Once the ortho mapping workflow is complete, you can generate orthomosaics or DEMs, or use the image collection (a mosaic dataset referencing the original images).
Extract DEMs from the imagery
In the Output section of the Ortho Mapping tab, you can create DEMs (DSMs or DTMs) from the imagery.
In the user interface, you can specify either a DSM ( top surface extracted from point cloud) or a DTM ( estimated bare earth with filters applied to remove vegetation and buildings).
If you plan to use the DEM for orthorectification, you should specify DTM.
In Generate ortho mapping products using the custom wizard, learn more about the different algorithms available to generate the point cloud used to create the DEM: Extended Terrain Matching (ETM), Semi-Global Matching (SGM), and Multi-View Matching (MVM). It is typically best to test with the default (ETM), but consider MVM if your DEM does not show enough detail, or SGM if your imagery content shows urban buildings.
DEM generation is a fully automated process. Once created, it is advisable to review the hillshade to gauge the quality and determine if corrections are required. DEM editing tools are provided in Pixel Editor (ArcGIS Image Analyst required) if you need to remove artifacts.
Extracting a DTM is only possible in image overlap regions covered by multiple images. In any areas with no overlap, your DEM will have gaps.
In the DEM Interpolation Settings, you will have the option to fill in DEM gaps with another source—ArcGIS Online World Terrain, for example.
You can create an orthomosaic as a single output file. This can be used in ArcGIS Pro or shared as a tile layer via ArcGIS Online or ArcGIS Enterprise.
As an alternative to sharing the orthomosaic as a tile layer, you can also use ArcGIS Image Server to share the mosaic dataset —consider which approach makes the most sense to share for your use case.
See Generate an orthomosaic using the Orthomosaic wizard for details about the standard workflow.
If you follow the wizard, it will ask for elevation source (DEM) even if you have previously specified this. It is recommended to use a bare earth DTM for this process, not a DSM.
In the Orthomosaic wizard, you will be asked for color balancing and seamline options before specifying the spatial resolution and file format for your output orthomosaic.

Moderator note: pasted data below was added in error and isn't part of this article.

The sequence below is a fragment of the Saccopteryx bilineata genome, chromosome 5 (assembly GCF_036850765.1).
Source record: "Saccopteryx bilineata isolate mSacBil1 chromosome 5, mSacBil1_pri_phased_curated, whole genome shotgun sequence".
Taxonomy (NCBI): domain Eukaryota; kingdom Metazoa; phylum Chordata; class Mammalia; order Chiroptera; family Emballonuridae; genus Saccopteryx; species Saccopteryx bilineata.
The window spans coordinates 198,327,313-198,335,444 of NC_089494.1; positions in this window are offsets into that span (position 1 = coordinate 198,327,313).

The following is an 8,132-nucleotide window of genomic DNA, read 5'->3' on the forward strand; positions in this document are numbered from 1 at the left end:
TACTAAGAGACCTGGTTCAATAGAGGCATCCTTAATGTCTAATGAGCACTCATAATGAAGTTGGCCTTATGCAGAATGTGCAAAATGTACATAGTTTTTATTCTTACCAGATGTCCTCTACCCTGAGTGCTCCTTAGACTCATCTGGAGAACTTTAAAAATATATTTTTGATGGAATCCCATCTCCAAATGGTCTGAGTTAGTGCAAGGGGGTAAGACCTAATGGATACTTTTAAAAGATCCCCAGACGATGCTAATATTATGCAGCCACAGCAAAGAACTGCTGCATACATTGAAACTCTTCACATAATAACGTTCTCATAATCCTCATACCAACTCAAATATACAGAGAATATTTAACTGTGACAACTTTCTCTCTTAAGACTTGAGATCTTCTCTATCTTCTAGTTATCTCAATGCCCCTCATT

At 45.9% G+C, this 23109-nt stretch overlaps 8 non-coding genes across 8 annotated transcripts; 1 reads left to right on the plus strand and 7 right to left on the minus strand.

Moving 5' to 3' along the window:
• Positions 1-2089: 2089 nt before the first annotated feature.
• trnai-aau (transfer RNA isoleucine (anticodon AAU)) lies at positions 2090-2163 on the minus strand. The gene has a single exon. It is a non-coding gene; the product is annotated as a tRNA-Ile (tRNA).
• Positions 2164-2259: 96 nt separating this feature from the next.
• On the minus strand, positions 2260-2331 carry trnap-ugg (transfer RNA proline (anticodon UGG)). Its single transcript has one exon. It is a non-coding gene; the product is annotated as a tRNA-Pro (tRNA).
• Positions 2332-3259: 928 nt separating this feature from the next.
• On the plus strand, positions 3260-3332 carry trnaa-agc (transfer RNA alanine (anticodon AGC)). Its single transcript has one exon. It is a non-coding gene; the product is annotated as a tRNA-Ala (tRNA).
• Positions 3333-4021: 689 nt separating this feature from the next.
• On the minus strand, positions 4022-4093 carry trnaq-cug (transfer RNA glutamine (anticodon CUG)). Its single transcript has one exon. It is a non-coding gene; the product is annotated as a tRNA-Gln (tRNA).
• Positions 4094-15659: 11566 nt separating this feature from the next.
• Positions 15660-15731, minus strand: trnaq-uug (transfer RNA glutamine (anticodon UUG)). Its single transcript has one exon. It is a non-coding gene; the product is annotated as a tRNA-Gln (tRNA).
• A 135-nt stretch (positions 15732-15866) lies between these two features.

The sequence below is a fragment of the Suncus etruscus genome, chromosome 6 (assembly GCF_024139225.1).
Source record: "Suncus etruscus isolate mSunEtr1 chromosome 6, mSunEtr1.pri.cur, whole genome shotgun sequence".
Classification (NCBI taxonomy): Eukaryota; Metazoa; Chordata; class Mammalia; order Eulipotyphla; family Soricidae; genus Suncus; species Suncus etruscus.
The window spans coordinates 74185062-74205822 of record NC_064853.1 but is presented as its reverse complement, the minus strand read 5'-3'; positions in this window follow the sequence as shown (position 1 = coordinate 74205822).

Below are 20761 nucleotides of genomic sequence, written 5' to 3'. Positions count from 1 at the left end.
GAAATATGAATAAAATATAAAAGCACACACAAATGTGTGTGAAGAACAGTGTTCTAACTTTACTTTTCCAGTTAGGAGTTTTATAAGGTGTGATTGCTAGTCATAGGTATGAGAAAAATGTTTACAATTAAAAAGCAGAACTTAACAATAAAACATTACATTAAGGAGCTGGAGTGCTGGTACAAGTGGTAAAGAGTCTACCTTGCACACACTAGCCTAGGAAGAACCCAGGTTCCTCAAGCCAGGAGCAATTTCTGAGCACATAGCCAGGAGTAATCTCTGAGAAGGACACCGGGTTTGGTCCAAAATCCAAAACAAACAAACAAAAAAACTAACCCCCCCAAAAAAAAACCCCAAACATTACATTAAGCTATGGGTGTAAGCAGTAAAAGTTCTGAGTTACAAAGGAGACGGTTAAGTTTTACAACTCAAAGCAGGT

If you do not want to apply color correction or seamlines, use the Custom output wizard, which allows you to disable various steps (or run only one step) if desired.
Using the image collection
The image collection in the Contents pane is a mosaic dataset, the optimum data structure in ArcGIS for managing and processing imagery. It allows the user to review the full content of the source imagery.
The mosaic dataset will orthorectify images on the fly, but the accuracy and visual appearance may not be optimized until block adjustment has been performed and a suitable DTM is used within the mosaic dataset.
Once a DTM is applied, the image collection provides an accurate preview. It can then be used directly in ArcGIS Pro or shared as a dynamic image service (via ArcGIS Image Server), and you may not need further processing.
The resulting mosaic dataset may also be used in stereo (requires ArcGIS Image Analyst)—if you want to extract point elevation values from the imagery, for example.
The mosaic data can also be used to perform quality assurance. When the dynamic orthomosaic satisfies the project requirements, you can then use the Export, Generate Raster or Tile Caching tools to persist the mosaic as a static dataset.
For some users, the mosaic dataset with a DTM applied will be the final required output. Other users will need to generate DEMs or orthomosaics, as well.
Optimizing the mosaic dataset
Mosaic datasets perform on-the-fly orthorectification—as you pan and zoom around the project area, the system will detect the appropriate images, orthorectify them, and mosaic them together for display. (Learn more about best practices for managing imagery using mosaic datasets.)